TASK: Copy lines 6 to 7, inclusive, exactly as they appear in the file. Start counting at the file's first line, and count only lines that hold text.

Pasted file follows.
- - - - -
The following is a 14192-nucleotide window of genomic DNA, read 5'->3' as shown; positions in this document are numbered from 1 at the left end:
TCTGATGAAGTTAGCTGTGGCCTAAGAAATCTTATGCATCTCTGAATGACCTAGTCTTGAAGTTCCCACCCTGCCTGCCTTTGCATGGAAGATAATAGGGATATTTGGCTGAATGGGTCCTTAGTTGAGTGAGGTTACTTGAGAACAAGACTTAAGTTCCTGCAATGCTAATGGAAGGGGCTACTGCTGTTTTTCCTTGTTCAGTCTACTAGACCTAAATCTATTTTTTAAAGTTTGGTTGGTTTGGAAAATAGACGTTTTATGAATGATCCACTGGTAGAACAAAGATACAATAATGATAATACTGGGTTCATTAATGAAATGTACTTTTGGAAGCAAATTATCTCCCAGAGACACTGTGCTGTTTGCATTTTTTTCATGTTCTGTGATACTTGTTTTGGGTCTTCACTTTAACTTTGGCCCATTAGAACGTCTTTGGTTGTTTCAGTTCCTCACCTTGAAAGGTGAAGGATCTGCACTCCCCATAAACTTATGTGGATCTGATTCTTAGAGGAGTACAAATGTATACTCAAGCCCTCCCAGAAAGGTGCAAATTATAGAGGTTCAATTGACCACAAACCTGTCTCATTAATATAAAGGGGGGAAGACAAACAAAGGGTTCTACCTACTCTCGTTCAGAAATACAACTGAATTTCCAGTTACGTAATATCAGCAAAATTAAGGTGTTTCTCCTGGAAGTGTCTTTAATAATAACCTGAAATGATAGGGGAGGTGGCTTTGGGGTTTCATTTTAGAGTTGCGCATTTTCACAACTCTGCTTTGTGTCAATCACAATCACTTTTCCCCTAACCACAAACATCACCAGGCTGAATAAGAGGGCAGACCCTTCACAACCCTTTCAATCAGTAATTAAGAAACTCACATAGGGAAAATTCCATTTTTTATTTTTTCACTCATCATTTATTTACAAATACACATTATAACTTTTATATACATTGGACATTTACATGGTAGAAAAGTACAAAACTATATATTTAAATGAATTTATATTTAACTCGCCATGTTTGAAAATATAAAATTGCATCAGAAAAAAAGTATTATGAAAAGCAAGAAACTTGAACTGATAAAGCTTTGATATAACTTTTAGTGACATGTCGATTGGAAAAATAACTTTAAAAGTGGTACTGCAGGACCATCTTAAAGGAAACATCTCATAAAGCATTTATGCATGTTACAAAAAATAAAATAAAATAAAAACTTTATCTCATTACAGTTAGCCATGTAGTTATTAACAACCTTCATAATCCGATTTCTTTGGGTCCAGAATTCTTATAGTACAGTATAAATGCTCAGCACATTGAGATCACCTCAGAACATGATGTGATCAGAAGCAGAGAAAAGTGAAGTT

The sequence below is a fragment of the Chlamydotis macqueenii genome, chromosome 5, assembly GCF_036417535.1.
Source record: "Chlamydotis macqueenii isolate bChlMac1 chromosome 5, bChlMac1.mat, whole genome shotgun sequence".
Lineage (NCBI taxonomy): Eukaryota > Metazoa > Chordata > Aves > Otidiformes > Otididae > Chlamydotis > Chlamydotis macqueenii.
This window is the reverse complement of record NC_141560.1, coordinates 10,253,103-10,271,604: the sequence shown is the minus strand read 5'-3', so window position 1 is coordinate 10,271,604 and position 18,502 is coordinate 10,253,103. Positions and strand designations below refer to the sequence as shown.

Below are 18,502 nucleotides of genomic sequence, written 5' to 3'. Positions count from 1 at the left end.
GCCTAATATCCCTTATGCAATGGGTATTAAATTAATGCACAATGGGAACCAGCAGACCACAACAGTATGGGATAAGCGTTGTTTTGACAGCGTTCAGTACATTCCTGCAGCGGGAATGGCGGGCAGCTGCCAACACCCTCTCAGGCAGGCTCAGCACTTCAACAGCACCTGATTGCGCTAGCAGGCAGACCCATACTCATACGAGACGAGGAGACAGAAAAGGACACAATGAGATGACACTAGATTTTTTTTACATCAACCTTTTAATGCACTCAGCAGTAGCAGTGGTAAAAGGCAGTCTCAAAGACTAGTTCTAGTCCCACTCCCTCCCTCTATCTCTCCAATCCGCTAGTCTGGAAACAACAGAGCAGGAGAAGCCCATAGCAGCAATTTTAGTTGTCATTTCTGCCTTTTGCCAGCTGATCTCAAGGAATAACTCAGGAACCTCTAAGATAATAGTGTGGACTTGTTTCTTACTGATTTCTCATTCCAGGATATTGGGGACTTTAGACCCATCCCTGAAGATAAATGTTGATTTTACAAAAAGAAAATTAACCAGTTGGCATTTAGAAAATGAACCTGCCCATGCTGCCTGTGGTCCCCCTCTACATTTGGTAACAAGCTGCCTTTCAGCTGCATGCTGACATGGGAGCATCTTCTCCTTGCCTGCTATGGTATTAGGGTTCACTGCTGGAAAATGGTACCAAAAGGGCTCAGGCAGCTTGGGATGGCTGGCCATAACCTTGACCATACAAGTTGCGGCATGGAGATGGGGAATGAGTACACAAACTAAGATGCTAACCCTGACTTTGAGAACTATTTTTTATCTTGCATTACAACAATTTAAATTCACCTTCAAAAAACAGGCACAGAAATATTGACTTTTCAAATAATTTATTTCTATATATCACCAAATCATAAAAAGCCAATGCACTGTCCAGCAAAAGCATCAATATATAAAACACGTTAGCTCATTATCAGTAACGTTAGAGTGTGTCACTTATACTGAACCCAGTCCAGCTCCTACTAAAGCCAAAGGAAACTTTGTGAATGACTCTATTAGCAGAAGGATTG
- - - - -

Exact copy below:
This window is the reverse complement of record NC_141560.1, coordinates 10,253,103-10,271,604: the sequence shown is the minus strand read 5'-3', so window position 1 is coordinate 10,271,604 and position 18,502 is coordinate 10,253,103. Positions and strand designations below refer to the sequence as shown.

Below are 18,502 nucleotides of genomic sequence, written 5' to 3'. Positions count from 1 at the left end.